This morning, after a four-month hiatus, I resumed my lecturing duty at the Durban University of Technology. It’s my alma mater and I’ve been lecturing part-time here for the best part of five years. It’s really awesome (marking aside) and I’m pretty decent at it — I think so, at least.
But every year — and every lecture, if I’m totally honest — I have the same fear: that one of my students is going to fall asleep.
This has never happened to me *races towards the nearest desk and touches wood* but I have an intense fear that it will. Why do I fear it so much? Because it means I haven’t been entertaining enough, or interesting enough, or informative enough. It means I haven’t done my job properly. And that’s what scares me.
To me, a sleeping students represents failure; failure on my part.
Lecturing is a tough job, contrary to what many people might think. Actually, let me rephrase that: lecturing can be a tough job, depending on how much work you want to put in as a lecturer. You get some who simply go through the motions, do what they have to do with minimal effort, and then leave the class uninspired and with huge amounts of research to do at home. I can never be that kind of a lecturer.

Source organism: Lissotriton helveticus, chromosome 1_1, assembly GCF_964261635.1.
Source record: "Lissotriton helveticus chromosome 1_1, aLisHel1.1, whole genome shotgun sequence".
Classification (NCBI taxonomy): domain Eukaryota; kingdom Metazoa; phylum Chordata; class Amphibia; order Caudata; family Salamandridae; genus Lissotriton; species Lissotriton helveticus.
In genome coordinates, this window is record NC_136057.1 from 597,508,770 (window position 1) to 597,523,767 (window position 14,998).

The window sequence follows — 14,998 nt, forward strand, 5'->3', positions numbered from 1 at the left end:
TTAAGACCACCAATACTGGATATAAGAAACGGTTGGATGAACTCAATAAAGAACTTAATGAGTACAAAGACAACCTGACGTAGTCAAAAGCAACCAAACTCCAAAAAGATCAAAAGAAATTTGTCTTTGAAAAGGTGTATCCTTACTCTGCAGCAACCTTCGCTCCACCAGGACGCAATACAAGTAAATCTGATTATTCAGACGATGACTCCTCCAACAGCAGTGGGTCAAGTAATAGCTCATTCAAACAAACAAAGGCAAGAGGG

I cannot hand back an assignment unless I can explain, in detail, why the student got the mark they did. I won’t give an assignment based on a topic I haven’t dealt with in class. I cannot go through the motions in lectures. I can’t do a lecture without preparing notes and researching that section of work before the lecture starts. It makes my life a mission, but I just can’t do it.
The reason is simple: there are young people here basing their future on something I’m telling them. They’ve invested money, time and — hopefully — passion into something that they could well end up doing for their rest of their lives. Surely there is a HUGE responsibility, then, for me to do as much as I can to help them be as successful as they can. Surely.
As I sit here, the lecture room as three people in it. But there are 7 minutes until the lecture starts, so it’ll fill up. Please, please let it fill up. And, please — PLEASE — don’t let them fall asleep.